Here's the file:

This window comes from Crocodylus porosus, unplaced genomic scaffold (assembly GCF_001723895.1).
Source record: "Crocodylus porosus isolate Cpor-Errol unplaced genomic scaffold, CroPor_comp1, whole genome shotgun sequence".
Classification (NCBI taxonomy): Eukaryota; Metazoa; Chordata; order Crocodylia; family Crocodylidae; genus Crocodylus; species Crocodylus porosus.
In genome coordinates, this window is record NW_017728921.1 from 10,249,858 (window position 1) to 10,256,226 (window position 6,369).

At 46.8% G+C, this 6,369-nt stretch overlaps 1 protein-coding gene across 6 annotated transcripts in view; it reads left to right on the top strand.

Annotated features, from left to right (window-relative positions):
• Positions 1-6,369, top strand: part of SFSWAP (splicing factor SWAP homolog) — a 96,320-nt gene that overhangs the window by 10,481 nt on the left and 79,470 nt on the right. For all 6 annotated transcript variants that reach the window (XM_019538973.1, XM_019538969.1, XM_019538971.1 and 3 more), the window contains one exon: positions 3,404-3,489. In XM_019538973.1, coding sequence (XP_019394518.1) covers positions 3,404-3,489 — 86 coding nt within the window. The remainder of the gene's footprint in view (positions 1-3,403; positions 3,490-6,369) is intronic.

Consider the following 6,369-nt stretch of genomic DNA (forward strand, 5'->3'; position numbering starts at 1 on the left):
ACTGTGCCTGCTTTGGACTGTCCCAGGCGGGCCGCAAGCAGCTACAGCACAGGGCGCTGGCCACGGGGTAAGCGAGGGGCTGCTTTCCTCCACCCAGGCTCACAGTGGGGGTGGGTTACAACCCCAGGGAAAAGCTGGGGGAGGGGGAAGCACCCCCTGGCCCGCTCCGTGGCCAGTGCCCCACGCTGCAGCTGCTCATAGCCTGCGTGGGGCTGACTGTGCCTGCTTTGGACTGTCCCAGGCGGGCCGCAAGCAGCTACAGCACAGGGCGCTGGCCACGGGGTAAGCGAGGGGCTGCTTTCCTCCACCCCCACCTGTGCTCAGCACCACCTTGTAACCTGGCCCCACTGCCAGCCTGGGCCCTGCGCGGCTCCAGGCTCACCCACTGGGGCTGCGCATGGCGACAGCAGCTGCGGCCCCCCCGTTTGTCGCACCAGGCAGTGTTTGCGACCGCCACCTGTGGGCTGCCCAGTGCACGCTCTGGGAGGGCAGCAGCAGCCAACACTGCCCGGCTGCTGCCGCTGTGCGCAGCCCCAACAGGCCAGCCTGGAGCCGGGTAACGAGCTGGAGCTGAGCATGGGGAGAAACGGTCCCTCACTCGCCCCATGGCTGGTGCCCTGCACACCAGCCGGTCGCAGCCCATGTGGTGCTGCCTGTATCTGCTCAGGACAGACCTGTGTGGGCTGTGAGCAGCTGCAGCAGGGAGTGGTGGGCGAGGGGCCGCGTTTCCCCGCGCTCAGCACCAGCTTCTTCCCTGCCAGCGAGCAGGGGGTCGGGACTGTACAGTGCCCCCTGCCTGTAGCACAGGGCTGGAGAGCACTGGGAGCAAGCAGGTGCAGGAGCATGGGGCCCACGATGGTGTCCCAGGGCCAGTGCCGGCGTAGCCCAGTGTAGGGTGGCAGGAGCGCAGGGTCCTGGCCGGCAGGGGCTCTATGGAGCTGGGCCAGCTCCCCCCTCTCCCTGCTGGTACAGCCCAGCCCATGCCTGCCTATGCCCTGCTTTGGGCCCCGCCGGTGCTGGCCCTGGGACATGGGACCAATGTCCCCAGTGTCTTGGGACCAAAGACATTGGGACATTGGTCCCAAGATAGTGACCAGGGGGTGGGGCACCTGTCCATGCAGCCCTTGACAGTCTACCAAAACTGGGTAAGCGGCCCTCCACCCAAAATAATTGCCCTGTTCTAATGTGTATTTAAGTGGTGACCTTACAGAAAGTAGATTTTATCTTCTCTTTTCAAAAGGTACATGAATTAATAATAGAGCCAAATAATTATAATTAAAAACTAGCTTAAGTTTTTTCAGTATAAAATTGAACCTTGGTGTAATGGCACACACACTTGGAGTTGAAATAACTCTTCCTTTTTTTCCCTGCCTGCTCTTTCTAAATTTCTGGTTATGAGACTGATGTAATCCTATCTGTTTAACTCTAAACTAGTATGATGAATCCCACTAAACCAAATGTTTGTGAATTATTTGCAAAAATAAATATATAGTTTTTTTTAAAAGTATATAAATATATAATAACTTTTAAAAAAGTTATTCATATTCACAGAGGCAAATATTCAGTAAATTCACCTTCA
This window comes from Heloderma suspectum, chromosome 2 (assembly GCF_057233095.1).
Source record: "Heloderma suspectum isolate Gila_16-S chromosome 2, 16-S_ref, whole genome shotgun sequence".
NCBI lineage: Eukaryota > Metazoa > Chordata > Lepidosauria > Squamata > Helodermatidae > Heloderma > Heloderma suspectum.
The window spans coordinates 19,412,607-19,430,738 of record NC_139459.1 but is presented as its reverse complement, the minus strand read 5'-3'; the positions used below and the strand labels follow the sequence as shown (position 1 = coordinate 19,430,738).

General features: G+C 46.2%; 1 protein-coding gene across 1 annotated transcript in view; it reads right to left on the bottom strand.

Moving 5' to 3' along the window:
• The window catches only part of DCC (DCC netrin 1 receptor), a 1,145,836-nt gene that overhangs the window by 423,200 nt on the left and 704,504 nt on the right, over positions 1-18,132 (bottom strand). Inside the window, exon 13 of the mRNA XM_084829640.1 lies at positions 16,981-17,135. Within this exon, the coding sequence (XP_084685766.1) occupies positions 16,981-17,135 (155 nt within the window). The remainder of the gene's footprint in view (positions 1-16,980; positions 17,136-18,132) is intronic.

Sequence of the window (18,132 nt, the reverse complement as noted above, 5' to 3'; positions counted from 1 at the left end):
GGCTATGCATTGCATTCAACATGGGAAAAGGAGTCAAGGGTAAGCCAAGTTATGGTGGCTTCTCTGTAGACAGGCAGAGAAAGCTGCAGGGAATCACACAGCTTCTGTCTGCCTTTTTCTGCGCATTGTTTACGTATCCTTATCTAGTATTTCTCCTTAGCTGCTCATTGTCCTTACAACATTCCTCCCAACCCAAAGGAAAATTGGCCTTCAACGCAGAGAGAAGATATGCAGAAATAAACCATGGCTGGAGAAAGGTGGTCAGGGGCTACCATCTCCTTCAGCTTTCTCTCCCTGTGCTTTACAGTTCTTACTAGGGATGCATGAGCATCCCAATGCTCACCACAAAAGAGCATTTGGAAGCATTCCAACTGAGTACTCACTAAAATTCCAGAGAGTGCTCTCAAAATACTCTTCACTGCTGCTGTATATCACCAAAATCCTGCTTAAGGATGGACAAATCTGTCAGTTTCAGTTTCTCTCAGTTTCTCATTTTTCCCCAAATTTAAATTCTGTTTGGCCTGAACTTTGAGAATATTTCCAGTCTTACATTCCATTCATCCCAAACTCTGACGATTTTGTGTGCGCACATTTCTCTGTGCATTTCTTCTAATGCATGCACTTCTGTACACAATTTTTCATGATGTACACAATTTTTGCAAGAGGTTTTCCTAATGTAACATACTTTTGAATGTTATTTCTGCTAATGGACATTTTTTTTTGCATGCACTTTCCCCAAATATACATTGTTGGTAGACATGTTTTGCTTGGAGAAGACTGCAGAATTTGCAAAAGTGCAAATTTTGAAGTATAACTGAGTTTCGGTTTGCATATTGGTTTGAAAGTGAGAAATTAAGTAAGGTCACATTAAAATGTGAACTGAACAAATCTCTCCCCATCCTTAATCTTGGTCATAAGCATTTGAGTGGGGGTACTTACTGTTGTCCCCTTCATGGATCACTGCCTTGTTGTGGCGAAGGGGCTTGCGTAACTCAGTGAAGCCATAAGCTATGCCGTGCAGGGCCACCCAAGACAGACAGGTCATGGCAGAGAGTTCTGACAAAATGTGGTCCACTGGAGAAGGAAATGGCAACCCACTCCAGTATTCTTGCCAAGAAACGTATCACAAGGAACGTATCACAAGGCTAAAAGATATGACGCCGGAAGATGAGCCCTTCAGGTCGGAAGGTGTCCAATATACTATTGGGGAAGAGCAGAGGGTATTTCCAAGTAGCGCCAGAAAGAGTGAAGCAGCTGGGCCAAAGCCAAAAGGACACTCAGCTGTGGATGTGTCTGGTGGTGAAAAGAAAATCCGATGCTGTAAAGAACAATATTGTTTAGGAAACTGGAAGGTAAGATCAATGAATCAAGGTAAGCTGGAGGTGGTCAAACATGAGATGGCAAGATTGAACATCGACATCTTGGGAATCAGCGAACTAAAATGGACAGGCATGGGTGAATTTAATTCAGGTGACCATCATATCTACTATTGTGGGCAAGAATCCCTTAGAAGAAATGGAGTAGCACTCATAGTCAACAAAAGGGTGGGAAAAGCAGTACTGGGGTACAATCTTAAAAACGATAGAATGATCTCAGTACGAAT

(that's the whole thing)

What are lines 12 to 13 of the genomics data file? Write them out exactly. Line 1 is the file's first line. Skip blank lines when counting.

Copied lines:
NCBI lineage: Eukaryota > Metazoa > Chordata > Lepidosauria > Squamata > Helodermatidae > Heloderma > Heloderma suspectum.
The window spans coordinates 19,412,607-19,430,738 of record NC_139459.1 but is presented as its reverse complement, the minus strand read 5'-3'; the positions used below and the strand labels follow the sequence as shown (position 1 = coordinate 19,430,738).